Going into the Unknown, Together

The actors on the stage work their magic, turning a few disparate phrases - "challenge, giving birth, infinity, chaos, visiting a new country" - into a brief but charming improvised sketch, to the delight of the audience. But the viewers, filling a large auditorium at the Weizmann Institute of Science, expect more than to be entertained. Since the improvised play is part of a lecture by Prof. Uri Alon, a Molecular Cell Biologist, they know scientific insights are bound to follow.

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Indeed. Combining his two passions, science and theater, Alon has recently created a "theater lab" on the Weizmann campus, as part of the Institute's new Human Brain and Mind Program. The "lab" is a twice-weekly workshop that brings together Weizmann scientists and actors from the Kartoshkes Ensemble Playback Theater, in an attempt to subject to rigorous scientific analysis topics that are not always easy to define, let alone quantify - creativity, spontaneity, togetherness.

The theater lab has just produced its first scientific paper: a study that explored the optimal conditions for improvisation, considered to be central to the creative process. Reported in December in the Proceedings of the National Academy of Sciences, USA, the research was performed by Alon and Drs. Lior Noy and Erez Dekel.

Inspiration for the study came from stories about moments of togetherness experienced by improvising musicians and actors. In such moments, joint improvisers reportedly achieve a high level of performance, without knowing who is leading and who is following. As the scientists write in their paper: "These reports raise interesting questions: How does joint improvisation work? Does improvising together indeed lead to better performance? And does joint improvisation differ from simply following an improvising leader?"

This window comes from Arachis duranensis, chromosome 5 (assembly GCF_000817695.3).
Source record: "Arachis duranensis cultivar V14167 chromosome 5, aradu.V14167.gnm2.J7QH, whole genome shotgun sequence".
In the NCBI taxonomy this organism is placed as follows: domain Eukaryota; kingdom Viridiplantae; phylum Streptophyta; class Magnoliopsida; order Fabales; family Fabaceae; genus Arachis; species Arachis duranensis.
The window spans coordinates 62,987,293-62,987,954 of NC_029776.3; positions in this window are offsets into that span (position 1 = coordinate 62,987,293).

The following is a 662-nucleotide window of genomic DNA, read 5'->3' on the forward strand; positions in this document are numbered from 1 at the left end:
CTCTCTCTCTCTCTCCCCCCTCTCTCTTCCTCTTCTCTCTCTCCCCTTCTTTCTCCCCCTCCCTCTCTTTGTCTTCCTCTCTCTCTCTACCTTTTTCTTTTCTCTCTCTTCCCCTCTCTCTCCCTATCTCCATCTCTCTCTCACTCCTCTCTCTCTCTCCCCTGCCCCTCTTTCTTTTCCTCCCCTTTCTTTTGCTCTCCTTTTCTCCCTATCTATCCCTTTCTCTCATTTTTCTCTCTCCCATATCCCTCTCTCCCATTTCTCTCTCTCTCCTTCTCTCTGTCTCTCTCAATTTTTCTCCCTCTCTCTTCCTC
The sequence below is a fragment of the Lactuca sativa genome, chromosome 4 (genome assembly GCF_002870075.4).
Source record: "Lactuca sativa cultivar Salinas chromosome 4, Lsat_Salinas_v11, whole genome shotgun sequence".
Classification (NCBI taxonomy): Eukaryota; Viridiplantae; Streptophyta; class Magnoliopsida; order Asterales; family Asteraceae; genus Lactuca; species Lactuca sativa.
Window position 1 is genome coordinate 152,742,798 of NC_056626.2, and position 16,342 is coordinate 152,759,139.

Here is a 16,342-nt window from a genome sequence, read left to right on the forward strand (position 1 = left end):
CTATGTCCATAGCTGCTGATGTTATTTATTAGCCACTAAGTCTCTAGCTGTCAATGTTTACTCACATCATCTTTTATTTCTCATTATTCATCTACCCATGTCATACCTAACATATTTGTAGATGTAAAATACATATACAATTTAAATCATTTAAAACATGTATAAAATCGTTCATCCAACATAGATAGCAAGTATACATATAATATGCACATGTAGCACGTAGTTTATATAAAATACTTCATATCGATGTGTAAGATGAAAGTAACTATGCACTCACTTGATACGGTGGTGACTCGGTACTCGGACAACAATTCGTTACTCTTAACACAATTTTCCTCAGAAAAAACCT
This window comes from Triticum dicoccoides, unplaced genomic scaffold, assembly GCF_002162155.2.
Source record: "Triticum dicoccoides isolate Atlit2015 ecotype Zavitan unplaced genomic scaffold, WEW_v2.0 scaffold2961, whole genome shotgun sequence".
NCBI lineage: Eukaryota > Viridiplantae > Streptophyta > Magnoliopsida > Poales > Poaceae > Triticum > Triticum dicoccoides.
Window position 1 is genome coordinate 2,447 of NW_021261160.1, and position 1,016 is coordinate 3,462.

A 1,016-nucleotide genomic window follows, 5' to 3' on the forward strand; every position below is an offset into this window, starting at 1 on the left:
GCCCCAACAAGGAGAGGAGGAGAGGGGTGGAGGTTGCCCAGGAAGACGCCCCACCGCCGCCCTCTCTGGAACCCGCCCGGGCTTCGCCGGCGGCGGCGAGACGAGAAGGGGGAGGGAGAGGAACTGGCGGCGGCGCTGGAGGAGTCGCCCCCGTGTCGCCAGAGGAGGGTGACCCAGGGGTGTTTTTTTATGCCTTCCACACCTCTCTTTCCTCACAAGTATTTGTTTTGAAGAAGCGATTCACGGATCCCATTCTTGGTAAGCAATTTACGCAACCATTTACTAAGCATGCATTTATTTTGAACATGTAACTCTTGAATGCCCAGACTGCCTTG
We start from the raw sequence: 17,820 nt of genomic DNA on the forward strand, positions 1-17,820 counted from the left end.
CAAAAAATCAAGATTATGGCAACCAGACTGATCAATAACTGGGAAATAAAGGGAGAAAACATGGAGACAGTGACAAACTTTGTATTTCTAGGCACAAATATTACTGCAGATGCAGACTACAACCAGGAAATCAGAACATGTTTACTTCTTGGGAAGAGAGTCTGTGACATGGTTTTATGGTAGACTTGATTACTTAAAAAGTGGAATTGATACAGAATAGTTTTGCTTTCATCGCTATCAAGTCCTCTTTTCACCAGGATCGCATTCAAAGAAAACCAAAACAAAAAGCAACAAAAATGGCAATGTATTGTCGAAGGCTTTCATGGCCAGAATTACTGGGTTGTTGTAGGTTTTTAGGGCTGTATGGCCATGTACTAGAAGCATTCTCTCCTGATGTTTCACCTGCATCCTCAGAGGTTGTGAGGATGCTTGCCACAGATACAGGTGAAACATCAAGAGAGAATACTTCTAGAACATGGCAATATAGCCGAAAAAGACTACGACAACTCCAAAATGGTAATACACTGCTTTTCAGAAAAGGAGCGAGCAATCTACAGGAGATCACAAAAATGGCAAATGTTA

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It was through the mirror game, a fundamental practice in improvisation theater and dance therapy, that the scientists decided to address these questions. In this game, two players imitate each other, producing coherent dance-like motion. The game may tap into a basic form of social communication known as mirroring, thought to be involved in the establishment of parent-baby bonds, in enhancing children's play and in fostering rapport between people at large.

The mirror game in the study was based on a rectangular device with two parallel slits, each outfitted with a handle that could be moved along the slit. Two players facing one another were each asked to slide one of the handles left or right, in a manner that would create synchronized motion together. They performed several rounds of the game; in some of these, one player led the game while the other followed; other rounds consisted of joint improvisation without a leader.

The scientists found that joint improvisation worked best. Without a designated leader, the players functioned as if they were both leaders, acting in agreement; they achieved smoother, more synchronized motion with almost no jitter, compared with the rounds in which one of them had been appointed leader. This finding, however, held true only for experienced improvisers; novices did not seem to enter the co-leadership state and had lower overall performance, particularly when no leader was designated. In other words, joint improvisation seems to be a skill that can improve with training. "Future studies can explore what conditions and training may enhance the likelihood of entering states of togetherness, such as the co-confident motion defined in this study," the scientists wrote in conclusion.

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How does all this relate to science? Understanding how improvisation works can help create optimal conditions for generating new, original ideas in research, Prof. Alon said. In his lecture at the Weizmann Institute, entitled "Going into the Unknown, Together: Science and Improvisation Theater," he dwelt on the inner critic in all of us, a "censor" that stifles originality. One way of bypassing the critic is a basic technique of improvisation theater - an approach to communication known as "Yes, and," which consists of building on the other person's idea rather than blocking it. Alon says he uses this technique widely, particularly in mentoring students, as a way of stimulating a wide range of daring ideas that can later be sifted through with greater precision.

Combining science with improvisation theater, Alon believes, can lead to concrete methods for helping scientists realize their full creative potential. No less important, what better way to enhance creativity than to remind yourself that doing science is fun.

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